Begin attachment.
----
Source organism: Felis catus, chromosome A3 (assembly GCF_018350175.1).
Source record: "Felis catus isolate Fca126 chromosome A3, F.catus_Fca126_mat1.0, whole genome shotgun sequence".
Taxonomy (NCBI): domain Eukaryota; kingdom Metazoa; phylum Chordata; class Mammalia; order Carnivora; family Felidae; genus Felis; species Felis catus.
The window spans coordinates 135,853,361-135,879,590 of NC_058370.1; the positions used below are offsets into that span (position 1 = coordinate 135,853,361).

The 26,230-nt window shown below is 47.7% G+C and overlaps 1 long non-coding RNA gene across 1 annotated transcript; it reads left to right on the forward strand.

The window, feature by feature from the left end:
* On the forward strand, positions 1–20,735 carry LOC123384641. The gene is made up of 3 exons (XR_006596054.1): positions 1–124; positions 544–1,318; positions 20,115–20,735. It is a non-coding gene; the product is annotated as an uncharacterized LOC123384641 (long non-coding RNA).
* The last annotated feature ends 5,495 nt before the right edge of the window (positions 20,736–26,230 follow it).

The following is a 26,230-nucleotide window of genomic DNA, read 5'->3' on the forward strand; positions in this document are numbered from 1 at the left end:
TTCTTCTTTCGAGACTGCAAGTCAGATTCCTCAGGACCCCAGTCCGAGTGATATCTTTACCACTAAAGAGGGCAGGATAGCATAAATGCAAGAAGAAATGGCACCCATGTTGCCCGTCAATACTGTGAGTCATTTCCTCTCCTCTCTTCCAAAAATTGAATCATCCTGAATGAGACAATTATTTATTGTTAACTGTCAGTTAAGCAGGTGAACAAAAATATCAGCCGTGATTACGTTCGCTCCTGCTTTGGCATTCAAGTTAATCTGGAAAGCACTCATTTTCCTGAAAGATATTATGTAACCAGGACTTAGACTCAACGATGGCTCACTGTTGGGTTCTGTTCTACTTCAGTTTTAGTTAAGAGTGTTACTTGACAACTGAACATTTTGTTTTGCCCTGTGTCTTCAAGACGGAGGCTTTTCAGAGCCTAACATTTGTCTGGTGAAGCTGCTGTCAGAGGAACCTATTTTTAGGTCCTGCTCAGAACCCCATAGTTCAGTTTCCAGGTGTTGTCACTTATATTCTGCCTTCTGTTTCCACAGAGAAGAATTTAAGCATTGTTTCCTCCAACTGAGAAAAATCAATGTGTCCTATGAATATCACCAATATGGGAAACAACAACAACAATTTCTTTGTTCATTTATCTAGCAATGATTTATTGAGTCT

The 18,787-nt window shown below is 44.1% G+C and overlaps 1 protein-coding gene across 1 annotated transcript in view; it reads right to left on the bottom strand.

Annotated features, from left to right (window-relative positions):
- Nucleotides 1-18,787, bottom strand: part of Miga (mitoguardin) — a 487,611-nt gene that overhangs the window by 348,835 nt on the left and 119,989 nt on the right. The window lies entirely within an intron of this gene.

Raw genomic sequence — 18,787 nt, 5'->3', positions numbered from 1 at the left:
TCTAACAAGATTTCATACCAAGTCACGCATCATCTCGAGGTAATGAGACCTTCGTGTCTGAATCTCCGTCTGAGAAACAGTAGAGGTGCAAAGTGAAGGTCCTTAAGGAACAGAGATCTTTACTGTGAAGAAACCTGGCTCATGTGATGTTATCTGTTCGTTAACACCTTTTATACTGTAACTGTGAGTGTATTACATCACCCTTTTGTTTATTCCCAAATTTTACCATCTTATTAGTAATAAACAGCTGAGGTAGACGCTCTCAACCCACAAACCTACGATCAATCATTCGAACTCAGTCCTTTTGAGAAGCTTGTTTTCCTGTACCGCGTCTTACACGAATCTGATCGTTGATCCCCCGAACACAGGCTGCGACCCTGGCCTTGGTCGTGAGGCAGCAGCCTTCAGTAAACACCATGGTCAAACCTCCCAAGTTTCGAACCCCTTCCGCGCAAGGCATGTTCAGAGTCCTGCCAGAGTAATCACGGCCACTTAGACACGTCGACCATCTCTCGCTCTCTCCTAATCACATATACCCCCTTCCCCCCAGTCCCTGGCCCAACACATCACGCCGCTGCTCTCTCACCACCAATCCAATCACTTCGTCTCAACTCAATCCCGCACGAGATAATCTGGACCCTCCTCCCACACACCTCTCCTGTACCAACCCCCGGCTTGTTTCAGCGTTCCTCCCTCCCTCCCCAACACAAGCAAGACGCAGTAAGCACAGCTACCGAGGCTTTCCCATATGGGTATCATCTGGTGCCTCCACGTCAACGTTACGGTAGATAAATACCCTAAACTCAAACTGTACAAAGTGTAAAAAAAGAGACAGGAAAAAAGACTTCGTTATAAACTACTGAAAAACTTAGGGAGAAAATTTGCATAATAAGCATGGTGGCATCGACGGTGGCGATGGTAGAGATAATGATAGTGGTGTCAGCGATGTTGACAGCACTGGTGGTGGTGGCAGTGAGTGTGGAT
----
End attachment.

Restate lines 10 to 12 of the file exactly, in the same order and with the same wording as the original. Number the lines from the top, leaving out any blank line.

TTCTTCTTTCGAGACTGCAAGTCAGATTCCTCAGGACCCCAGTCCGAGTGATATCTTTACCACTAAAGAGGGCAGGATAGCATAAATGCAAGAAGAAATGGCACCCATGTTGCCCGTCAATACTGTGAGTCATTTCCTCTCCTCTCTTCCAAAAATTGAATCATCCTGAATGAGACAATTATTTATTGTTAACTGTCAGTTAAGCAGGTGAACAAAAATATCAGCCGTGATTACGTTCGCTCCTGCTTTGGCATTCAAGTTAATCTGGAAAGCACTCATTTTCCTGAAAGATATTATGTAACCAGGACTTAGACTCAACGATGGCTCACTGTTGGGTTCTGTTCTACTTCAGTTTTAGTTAAGAGTGTTACTTGACAACTGAACATTTTGTTTTGCCCTGTGTCTTCAAGACGGAGGCTTTTCAGAGCCTAACATTTGTCTGGTGAAGCTGCTGTCAGAGGAACCTATTTTTAGGTCCTGCTCAGAACCCCATAGTTCAGTTTCCAGGTGTTGTCACTTATATTCTGCCTTCTGTTTCCACAGAGAAGAATTTAAGCATTGTTTCCTCCAACTGAGAAAAATCAATGTGTCCTATGAATATCACCAATATGGGAAACAACAACAACAATTTCTTTGTTCATTTATCTAGCAATGATTTATTGAGTCT

The 18,787-nt window shown below is 44.1% G+C and overlaps 1 protein-coding gene across 1 annotated transcript in view; it reads right to left on the bottom strand.

Annotated features, from left to right (window-relative positions):